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Author Ferretti, Stefano ♦ Salomoni, Paola ♦ Palazzi, Claudio E. ♦ Roccetti, Marco ♦ Furini, Marco
Source ACM Digital Library
Content type Text
Publisher Association for Computing Machinery (ACM)
File Format PDF
Language English
Abstract Web 2.0 is affecting the structure of our society by creating new spaces of freedom, giving voice to any opinion, easing interpersonal relationships, and encouraging the creation of collaborating collectivities. Technologies such as blog, podcasting, wiki, and news feeds have the power to transform every user from a mere information consumer to a potential producer, from a spectator to an actor. The success of YouTube, MySpace, Facebook, and Wikipedia is under everybody's eyes. Generally speaking, Web 2.0 is seen as a powerful tool that, by exploiting Internet technologies, supplies services to the society, helping the entire socio-cultural system to develop and to move toward a democratic direction. Unfortunately, this imagery is partially distorted: first, Web 2.0 and Internet technologies are differently accessible by different parts of the society and, second, as many sociologists pointed out, their applications often appeal to users' egoistic purposes and self-celebration spirit. Although we cannot dismiss the value of current Web 2.0 applications, we are convinced there is a much more valuable potential that has not been exploited yet. By comparing the immense benefits that Web 2.0 could bring to the whole society, with its factual employment, one could provocatively change the meaning of the acronym WWW into World Wide Waste. We are hence convinced that it is necessary to redesign the utilization paradigm of Web 2.0 and, in general, of the Internet in order to recycle unused parts of Web 2.0 into altruistic bricks that could be appropriately rerouted and composed for alternative, unselfish employment.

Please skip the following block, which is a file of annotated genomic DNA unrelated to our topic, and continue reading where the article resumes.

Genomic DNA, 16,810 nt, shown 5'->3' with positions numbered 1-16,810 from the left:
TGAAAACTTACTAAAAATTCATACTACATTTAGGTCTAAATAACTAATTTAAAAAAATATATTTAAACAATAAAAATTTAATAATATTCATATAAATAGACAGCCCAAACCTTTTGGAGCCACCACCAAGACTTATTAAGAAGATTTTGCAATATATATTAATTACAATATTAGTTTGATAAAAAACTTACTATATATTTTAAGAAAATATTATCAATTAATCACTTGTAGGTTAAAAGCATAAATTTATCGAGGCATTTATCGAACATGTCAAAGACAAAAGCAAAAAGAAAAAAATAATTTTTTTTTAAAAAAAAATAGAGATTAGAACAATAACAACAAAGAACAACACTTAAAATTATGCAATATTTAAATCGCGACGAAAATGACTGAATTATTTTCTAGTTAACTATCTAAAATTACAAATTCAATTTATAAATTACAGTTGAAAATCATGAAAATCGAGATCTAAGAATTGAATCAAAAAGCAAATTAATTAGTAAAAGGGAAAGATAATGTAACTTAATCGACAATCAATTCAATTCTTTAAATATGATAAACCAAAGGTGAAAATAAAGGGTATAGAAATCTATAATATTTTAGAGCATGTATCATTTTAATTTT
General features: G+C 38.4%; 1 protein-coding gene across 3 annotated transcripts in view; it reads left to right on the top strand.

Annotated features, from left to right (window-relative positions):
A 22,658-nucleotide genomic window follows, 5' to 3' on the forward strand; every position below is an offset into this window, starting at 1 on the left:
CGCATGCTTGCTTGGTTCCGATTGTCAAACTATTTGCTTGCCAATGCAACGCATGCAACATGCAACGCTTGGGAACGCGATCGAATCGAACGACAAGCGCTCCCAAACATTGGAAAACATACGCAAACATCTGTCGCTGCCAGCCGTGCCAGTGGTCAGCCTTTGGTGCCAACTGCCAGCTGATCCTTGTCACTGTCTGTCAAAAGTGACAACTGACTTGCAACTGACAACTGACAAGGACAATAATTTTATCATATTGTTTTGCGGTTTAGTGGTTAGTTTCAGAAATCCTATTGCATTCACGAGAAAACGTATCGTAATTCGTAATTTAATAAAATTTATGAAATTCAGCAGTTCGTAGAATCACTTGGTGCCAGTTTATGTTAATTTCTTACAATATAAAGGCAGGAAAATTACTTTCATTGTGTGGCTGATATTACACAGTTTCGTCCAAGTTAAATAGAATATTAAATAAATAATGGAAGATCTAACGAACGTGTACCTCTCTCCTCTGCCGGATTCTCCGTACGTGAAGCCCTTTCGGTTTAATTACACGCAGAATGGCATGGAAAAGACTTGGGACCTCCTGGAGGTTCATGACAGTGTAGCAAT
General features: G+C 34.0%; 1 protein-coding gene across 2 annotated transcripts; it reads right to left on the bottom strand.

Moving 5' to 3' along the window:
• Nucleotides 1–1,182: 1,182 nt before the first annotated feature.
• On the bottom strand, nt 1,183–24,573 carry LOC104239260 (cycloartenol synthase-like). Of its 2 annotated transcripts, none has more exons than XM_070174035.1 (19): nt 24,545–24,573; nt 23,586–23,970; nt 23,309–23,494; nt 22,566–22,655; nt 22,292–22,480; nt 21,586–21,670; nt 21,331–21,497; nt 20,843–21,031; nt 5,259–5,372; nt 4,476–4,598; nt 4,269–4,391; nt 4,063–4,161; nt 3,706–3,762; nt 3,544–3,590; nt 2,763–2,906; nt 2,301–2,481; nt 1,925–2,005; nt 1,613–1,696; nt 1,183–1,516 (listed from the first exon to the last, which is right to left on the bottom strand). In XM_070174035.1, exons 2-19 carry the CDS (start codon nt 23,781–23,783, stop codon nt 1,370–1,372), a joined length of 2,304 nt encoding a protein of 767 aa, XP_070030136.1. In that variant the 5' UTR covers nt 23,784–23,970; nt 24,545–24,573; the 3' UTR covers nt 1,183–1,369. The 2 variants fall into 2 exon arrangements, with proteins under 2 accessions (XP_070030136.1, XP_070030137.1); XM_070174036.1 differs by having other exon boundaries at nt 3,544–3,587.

Description Affiliation: University of Modena and Reggio Emilia, Italy (Furini, Marco) || University of Padua, Italy (Palazzi, Claudio E.) || University of Bologna, Italy (Ferretti, Stefano; Roccetti, Marco; Salomoni, Paola)
Age Range 18 to 22 years ♦ above 22 year
Educational Use Research
Education Level UG and PG
Learning Resource Type Article
Publisher Date 2005-08-01
Publisher Place New York
Journal Communications of the ACM (CACM)
Volume Number 53
Issue Number 4
Page Count 5
Starting Page 139
Ending Page 143


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Source: ACM Digital Library